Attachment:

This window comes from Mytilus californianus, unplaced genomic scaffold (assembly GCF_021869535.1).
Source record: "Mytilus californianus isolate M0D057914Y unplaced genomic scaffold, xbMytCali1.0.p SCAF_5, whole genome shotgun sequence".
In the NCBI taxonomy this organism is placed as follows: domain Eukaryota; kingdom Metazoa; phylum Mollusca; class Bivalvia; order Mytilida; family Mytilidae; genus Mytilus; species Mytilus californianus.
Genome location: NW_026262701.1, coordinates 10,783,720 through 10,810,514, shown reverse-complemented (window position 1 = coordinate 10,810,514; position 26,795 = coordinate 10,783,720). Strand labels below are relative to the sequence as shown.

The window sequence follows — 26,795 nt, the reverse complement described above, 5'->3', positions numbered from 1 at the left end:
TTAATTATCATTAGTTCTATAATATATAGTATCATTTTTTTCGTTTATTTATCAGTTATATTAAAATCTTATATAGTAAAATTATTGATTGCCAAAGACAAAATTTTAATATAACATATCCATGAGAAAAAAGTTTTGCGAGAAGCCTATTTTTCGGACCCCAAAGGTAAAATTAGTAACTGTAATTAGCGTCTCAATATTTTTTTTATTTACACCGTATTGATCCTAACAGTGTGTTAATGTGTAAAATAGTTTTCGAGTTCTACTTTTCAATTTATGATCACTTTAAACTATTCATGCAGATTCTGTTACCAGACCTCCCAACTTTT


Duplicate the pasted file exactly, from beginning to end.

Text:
This window comes from Mytilus californianus, unplaced genomic scaffold (assembly GCF_021869535.1).
Source record: "Mytilus californianus isolate M0D057914Y unplaced genomic scaffold, xbMytCali1.0.p SCAF_5, whole genome shotgun sequence".
In the NCBI taxonomy this organism is placed as follows: domain Eukaryota; kingdom Metazoa; phylum Mollusca; class Bivalvia; order Mytilida; family Mytilidae; genus Mytilus; species Mytilus californianus.
Genome location: NW_026262701.1, coordinates 10,783,720 through 10,810,514, shown reverse-complemented (window position 1 = coordinate 10,810,514; position 26,795 = coordinate 10,783,720). Strand labels below are relative to the sequence as shown.

The window sequence follows — 26,795 nt, the reverse complement described above, 5'->3', positions numbered from 1 at the left end:
TTAATTATCATTAGTTCTATAATATATAGTATCATTTTTTTCGTTTATTTATCAGTTATATTAAAATCTTATATAGTAAAATTATTGATTGCCAAAGACAAAATTTTAATATAACATATCCATGAGAAAAAAGTTTTGCGAGAAGCCTATTTTTCGGACCCCAAAGGTAAAATTAGTAACTGTAATTAGCGTCTCAATATTTTTTTTATTTACACCGTATTGATCCTAACAGTGTGTTAATGTGTAAAATAGTTTTCGAGTTCTACTTTTCAATTTATGATCACTTTAAACTATTCATGCAGATTCTGTTACCAGACCTCCCAACTTTT